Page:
Thieves are turning their attention to aboveground petroleum tanks, warns a Purdue University extension specialist. "With the price of gas and diesel fuel going up, some people are now a little bit more apt to help themselves to your fuel tanks," says Fred Whitford, coordinator of Purdue Pesticide Programs. "When that happens, you're lucky if all you lose is the gas or diesel." Sometimes thieves leave the power to the tank on, running valuable fuel onto the ground and contaminating soil. Whitford is the lead author of a new publication, Aboveground Petroleum Tanks. Available in print and online versions, it can help farmers select the right tank for a farm, handle fuel spills and learn how to safeguard fuel tanks, among other topics.

"Install lights around the tank and put locks on the tank," Whitford suggests as security measures. "At nighttime you can turn the electricity off to your tank. You can even turn the circuits off from inside your barn or farm building. Some people have even gone so far as to put up security cameras." Whitford urges farmers to put tanks in locations that help protect groundwater in the event of a spill, and to prepare for an emergency before it happens. "Most of our insurance policies will not cover cleaning up contamination," he explains. "So if you had a fuel spill, the cleanup would come out of your pocket."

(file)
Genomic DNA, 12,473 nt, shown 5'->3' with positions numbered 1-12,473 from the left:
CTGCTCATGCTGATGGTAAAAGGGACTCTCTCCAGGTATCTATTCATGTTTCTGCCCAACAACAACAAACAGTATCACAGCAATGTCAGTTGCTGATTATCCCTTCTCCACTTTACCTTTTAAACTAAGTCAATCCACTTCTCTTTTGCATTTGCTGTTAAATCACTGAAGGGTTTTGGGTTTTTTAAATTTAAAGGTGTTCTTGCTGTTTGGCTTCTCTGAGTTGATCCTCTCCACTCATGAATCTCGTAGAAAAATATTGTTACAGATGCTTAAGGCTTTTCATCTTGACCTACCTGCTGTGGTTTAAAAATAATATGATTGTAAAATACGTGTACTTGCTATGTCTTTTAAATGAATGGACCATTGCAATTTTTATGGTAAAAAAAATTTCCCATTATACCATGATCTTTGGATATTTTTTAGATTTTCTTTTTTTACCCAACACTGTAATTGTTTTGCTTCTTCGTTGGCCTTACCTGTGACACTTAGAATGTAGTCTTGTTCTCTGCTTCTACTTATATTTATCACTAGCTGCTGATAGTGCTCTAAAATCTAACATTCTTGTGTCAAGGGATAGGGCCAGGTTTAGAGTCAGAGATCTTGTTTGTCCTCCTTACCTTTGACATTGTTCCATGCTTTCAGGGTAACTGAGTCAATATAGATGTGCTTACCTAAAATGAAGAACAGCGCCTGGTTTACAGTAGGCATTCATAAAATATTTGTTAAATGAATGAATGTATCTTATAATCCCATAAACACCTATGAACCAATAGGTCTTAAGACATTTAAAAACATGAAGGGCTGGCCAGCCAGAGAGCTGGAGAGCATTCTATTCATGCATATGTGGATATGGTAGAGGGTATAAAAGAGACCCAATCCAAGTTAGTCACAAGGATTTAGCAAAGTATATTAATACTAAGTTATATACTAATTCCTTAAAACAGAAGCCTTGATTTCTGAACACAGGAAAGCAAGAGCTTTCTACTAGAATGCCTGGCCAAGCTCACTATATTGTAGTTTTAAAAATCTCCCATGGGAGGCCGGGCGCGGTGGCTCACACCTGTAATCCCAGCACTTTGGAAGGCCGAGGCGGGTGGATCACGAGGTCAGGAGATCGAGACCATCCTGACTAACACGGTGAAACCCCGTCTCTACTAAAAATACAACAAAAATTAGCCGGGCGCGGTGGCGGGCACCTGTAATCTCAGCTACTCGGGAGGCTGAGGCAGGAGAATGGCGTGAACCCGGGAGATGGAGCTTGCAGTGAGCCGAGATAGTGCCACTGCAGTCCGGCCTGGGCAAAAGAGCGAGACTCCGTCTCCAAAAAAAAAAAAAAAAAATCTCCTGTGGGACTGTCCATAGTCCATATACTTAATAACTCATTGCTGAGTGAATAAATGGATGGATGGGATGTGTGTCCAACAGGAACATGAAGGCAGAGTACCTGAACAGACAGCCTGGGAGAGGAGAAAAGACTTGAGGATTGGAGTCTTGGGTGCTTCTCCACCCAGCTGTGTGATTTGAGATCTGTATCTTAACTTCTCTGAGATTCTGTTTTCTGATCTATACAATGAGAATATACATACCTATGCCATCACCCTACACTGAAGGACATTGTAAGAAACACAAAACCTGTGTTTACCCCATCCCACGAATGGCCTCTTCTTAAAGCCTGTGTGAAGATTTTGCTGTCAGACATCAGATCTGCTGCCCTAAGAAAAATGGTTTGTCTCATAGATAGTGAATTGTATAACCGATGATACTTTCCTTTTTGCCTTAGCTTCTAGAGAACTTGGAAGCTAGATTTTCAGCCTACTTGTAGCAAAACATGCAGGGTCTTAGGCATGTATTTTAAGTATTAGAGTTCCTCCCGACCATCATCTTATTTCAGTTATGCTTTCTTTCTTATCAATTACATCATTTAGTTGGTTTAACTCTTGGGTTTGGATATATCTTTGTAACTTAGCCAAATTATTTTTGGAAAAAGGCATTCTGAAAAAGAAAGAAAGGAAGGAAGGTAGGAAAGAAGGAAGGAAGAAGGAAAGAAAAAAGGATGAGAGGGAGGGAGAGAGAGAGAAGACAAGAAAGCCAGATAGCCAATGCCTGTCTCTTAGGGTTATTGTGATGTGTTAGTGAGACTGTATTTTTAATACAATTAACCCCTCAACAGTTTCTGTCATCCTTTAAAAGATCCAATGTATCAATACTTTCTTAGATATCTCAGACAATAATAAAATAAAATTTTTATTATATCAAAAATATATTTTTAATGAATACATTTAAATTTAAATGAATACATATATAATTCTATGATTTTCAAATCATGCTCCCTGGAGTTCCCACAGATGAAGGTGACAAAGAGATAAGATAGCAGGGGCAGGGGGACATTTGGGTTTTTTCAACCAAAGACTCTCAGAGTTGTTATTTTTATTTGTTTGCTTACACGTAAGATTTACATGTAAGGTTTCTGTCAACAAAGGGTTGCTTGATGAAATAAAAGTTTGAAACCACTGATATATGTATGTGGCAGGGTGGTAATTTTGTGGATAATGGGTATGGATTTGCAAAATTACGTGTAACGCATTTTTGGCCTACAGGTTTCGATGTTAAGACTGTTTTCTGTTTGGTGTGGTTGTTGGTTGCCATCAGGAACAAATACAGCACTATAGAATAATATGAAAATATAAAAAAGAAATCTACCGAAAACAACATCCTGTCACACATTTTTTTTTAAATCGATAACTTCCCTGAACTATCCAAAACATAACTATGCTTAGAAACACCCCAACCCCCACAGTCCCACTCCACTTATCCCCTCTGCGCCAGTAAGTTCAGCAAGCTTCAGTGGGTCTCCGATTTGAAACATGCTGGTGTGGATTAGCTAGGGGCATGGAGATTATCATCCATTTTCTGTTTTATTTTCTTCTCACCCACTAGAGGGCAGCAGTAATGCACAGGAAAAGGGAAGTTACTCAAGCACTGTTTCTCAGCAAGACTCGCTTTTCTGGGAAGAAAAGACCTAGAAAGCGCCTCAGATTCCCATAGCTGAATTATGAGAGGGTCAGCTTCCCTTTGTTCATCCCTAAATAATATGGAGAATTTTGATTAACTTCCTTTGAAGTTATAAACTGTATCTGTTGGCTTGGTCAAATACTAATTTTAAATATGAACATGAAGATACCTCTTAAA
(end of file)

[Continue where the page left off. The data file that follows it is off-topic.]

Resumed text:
More than 230 photos in the 110-page booklet show examples of proper and improper fuel-tank practices. The photos come from 15 years of Whitford's travels to commercial businesses and farms across Indiana.

Also known as Purdue Extension Publication PPP-73, it can be ordered for $1 plus shipping and handling by calling the toll-free Purdue Extension hotline at 888-398-4636 or by emailing It also can downloaded free at

Contact Whitford at 765-494-1284 or